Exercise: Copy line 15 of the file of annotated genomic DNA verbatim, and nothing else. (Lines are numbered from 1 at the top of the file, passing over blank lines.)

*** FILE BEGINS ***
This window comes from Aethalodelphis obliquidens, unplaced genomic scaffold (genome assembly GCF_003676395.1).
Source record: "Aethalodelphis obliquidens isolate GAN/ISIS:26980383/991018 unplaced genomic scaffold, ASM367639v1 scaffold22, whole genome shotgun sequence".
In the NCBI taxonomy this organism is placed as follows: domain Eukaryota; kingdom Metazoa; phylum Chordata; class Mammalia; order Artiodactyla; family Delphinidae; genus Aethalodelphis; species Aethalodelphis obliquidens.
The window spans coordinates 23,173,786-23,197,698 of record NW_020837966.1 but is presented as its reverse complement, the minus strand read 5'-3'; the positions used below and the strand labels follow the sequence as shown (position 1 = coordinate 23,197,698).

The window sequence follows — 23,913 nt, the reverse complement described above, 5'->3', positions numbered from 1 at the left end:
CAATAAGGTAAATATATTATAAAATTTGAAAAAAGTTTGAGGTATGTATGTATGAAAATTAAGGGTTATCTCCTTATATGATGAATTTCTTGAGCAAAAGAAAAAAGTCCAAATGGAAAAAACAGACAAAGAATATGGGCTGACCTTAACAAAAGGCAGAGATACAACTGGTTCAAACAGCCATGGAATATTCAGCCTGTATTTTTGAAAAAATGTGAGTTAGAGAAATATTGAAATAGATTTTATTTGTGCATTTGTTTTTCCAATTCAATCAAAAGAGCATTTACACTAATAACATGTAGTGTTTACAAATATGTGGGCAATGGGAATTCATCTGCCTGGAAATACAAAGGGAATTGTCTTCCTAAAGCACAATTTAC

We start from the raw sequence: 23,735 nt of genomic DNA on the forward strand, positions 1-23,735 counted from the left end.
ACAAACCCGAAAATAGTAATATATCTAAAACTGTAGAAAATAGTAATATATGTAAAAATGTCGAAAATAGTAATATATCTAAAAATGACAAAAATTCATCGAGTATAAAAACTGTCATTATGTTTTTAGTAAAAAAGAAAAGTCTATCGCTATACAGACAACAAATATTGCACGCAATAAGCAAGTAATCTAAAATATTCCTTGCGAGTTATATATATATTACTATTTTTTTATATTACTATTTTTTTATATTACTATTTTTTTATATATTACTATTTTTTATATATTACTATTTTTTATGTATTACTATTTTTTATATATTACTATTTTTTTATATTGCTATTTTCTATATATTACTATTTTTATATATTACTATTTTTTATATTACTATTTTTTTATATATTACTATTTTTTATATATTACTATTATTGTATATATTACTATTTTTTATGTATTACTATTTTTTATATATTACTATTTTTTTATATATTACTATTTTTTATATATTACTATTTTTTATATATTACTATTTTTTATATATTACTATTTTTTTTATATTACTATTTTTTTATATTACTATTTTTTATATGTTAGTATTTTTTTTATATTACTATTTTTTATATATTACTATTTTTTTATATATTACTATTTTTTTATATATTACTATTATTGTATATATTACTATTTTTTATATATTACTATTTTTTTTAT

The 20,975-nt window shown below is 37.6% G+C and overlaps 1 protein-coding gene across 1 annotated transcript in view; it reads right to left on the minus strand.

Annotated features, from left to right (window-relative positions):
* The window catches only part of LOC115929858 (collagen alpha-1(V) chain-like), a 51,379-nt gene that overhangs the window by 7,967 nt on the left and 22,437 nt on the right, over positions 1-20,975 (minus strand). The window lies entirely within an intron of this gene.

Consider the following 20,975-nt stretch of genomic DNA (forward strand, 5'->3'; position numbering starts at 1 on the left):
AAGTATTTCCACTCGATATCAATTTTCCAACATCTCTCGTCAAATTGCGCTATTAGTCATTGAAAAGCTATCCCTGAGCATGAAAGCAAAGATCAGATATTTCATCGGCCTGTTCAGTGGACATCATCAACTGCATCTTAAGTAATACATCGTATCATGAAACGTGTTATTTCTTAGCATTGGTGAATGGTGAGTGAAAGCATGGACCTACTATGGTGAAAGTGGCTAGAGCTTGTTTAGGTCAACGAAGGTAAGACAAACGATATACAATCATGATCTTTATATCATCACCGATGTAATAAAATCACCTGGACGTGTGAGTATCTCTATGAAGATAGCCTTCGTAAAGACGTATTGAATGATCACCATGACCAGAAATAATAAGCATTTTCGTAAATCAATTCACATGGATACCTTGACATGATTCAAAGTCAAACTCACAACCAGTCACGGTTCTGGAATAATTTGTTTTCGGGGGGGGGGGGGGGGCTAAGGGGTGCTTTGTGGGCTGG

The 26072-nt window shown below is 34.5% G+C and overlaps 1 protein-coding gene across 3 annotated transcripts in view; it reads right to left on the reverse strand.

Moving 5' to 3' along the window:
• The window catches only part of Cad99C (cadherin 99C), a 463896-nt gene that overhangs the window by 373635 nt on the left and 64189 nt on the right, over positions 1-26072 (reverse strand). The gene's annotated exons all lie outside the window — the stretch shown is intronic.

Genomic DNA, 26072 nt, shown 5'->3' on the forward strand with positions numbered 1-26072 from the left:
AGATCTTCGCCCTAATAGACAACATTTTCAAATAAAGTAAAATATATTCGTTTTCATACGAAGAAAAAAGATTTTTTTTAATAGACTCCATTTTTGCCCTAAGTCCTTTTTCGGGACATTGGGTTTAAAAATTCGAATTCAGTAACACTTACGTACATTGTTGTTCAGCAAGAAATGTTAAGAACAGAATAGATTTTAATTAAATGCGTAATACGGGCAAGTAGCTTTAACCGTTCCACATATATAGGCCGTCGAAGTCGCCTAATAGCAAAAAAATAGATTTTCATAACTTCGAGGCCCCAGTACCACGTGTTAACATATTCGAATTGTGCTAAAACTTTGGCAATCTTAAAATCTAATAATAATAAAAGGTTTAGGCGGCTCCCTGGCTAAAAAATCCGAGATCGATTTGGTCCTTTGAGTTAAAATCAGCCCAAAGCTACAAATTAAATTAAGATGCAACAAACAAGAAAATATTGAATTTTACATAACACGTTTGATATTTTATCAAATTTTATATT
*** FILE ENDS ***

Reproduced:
Moving 5' to 3' along the window: